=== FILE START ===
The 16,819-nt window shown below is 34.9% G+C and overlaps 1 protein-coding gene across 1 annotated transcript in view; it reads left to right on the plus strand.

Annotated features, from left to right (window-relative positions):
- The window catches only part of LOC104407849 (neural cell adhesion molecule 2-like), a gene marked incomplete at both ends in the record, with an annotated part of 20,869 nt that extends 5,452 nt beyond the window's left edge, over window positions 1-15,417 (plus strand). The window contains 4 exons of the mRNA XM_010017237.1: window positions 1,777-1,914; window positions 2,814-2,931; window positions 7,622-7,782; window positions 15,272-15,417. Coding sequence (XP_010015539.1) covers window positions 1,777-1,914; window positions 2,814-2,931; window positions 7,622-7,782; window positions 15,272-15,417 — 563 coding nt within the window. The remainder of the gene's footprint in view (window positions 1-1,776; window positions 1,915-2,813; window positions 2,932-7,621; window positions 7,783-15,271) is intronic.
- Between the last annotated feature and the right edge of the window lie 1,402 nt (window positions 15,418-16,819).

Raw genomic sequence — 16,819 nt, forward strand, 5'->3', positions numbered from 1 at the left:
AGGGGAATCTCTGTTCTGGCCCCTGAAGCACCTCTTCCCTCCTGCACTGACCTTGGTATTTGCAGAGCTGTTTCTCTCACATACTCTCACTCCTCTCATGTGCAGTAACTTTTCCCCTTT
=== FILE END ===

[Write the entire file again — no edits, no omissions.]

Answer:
The 16,819-nt window shown below is 34.9% G+C and overlaps 1 protein-coding gene across 1 annotated transcript in view; it reads left to right on the plus strand.

Annotated features, from left to right (window-relative positions):
- The window catches only part of LOC104407849 (neural cell adhesion molecule 2-like), a gene marked incomplete at both ends in the record, with an annotated part of 20,869 nt that extends 5,452 nt beyond the window's left edge, over window positions 1-15,417 (plus strand). The window contains 4 exons of the mRNA XM_010017237.1: window positions 1,777-1,914; window positions 2,814-2,931; window positions 7,622-7,782; window positions 15,272-15,417. Coding sequence (XP_010015539.1) covers window positions 1,777-1,914; window positions 2,814-2,931; window positions 7,622-7,782; window positions 15,272-15,417 — 563 coding nt within the window. The remainder of the gene's footprint in view (window positions 1-1,776; window positions 1,915-2,813; window positions 2,932-7,621; window positions 7,783-15,271) is intronic.
- Between the last annotated feature and the right edge of the window lie 1,402 nt (window positions 15,418-16,819).

Raw genomic sequence — 16,819 nt, forward strand, 5'->3', positions numbered from 1 at the left:
AGGGGAATCTCTGTTCTGGCCCCTGAAGCACCTCTTCCCTCCTGCACTGACCTTGGTATTTGCAGAGCTGTTTCTCTCACATACTCTCACTCCTCTCATGTGCAGTAACTTTTCCCCTTT